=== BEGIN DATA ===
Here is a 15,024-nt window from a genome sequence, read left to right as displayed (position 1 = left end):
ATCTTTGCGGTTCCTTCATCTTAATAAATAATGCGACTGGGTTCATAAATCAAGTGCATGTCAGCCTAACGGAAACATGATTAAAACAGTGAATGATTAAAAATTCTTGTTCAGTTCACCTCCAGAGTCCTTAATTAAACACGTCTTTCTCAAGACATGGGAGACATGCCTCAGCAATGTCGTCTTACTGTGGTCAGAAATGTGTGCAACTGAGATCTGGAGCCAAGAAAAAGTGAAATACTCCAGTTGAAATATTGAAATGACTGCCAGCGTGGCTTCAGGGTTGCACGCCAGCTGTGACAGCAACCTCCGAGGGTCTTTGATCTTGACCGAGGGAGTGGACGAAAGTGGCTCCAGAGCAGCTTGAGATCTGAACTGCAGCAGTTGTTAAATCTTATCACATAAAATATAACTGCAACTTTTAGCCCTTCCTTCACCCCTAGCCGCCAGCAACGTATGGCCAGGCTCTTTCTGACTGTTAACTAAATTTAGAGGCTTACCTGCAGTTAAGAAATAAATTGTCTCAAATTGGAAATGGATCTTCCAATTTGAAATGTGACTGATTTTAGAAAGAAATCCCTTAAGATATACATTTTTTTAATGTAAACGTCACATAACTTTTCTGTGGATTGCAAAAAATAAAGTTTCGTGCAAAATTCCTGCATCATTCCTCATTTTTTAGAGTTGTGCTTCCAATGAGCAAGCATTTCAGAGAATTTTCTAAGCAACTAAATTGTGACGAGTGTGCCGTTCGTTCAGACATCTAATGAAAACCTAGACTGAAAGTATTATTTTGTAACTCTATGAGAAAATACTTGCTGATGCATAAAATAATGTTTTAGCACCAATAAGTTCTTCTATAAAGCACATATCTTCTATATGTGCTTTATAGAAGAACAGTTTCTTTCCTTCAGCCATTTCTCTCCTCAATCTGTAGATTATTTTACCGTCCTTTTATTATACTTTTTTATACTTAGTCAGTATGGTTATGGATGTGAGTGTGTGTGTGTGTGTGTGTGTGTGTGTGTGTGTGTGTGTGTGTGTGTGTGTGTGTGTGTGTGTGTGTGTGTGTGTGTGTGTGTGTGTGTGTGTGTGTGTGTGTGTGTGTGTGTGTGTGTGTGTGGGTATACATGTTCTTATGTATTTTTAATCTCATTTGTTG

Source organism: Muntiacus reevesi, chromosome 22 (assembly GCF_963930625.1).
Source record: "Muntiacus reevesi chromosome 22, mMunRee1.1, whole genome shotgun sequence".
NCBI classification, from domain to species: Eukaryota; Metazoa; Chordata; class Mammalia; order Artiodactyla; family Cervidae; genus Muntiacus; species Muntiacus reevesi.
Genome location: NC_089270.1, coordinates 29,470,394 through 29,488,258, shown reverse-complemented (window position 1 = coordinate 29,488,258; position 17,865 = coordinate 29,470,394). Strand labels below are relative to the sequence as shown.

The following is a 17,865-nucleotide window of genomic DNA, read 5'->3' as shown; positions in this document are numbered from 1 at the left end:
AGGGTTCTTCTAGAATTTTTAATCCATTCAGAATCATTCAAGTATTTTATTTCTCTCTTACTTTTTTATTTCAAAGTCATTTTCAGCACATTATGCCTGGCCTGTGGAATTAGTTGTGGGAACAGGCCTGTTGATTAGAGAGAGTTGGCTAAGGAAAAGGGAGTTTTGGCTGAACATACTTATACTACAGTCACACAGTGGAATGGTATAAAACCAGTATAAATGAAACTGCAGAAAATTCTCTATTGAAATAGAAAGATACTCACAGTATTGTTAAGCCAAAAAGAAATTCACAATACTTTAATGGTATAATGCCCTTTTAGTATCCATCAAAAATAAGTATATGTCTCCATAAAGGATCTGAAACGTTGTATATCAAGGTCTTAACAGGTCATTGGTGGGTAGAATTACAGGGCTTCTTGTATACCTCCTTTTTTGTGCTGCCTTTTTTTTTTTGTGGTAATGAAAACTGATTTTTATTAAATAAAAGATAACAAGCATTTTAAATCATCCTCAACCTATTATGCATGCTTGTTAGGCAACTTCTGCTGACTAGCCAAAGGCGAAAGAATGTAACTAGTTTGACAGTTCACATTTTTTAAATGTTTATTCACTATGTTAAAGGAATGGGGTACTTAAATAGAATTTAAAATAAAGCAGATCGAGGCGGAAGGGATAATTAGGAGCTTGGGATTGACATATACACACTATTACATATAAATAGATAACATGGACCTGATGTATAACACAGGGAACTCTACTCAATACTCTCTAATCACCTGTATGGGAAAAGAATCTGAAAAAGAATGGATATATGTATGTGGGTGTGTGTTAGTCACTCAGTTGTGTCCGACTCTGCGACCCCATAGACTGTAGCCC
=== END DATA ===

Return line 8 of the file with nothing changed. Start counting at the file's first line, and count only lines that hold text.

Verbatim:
AGGGTTCTTCTAGAATTTTTAATCCATTCAGAATCATTCAAGTATTTTATTTCTCTCTTACTTTTTTATTTCAAAGTCATTTTCAGCACATTATGCCTGGCCTGTGGAATTAGTTGTGGGAACAGGCCTGTTGATTAGAGAGAGTTGGCTAAGGAAAAGGGAGTTTTGGCTGAACATACTTATACTACAGTCACACAGTGGAATGGTATAAAACCAGTATAAATGAAACTGCAGAAAATTCTCTATTGAAATAGAAAGATACTCACAGTATTGTTAAGCCAAAAAGAAATTCACAATACTTTAATGGTATAATGCCCTTTTAGTATCCATCAAAAATAAGTATATGTCTCCATAAAGGATCTGAAACGTTGTATATCAAGGTCTTAACAGGTCATTGGTGGGTAGAATTACAGGGCTTCTTGTATACCTCCTTTTTTGTGCTGCCTTTTTTTTTTTGTGGTAATGAAAACTGATTTTTATTAAATAAAAGATAACAAGCATTTTAAATCATCCTCAACCTATTATGCATGCTTGTTAGGCAACTTCTGCTGACTAGCCAAAGGCGAAAGAATGTAACTAGTTTGACAGTTCACATTTTTTAAATGTTTATTCACTATGTTAAAGGAATGGGGTACTTAAATAGAATTTAAAATAAAGCAGATCGAGGCGGAAGGGATAATTAGGAGCTTGGGATTGACATATACACACTATTACATATAAATAGATAACATGGACCTGATGTATAACACAGGGAACTCTACTCAATACTCTCTAATCACCTGTATGGGAAAAGAATCTGAAAAAGAATGGATATATGTATGTGGGTGTGTGTTAGTCACTCAGTTGTGTCCGACTCTGCGACCCCATAGACTGTAGCCC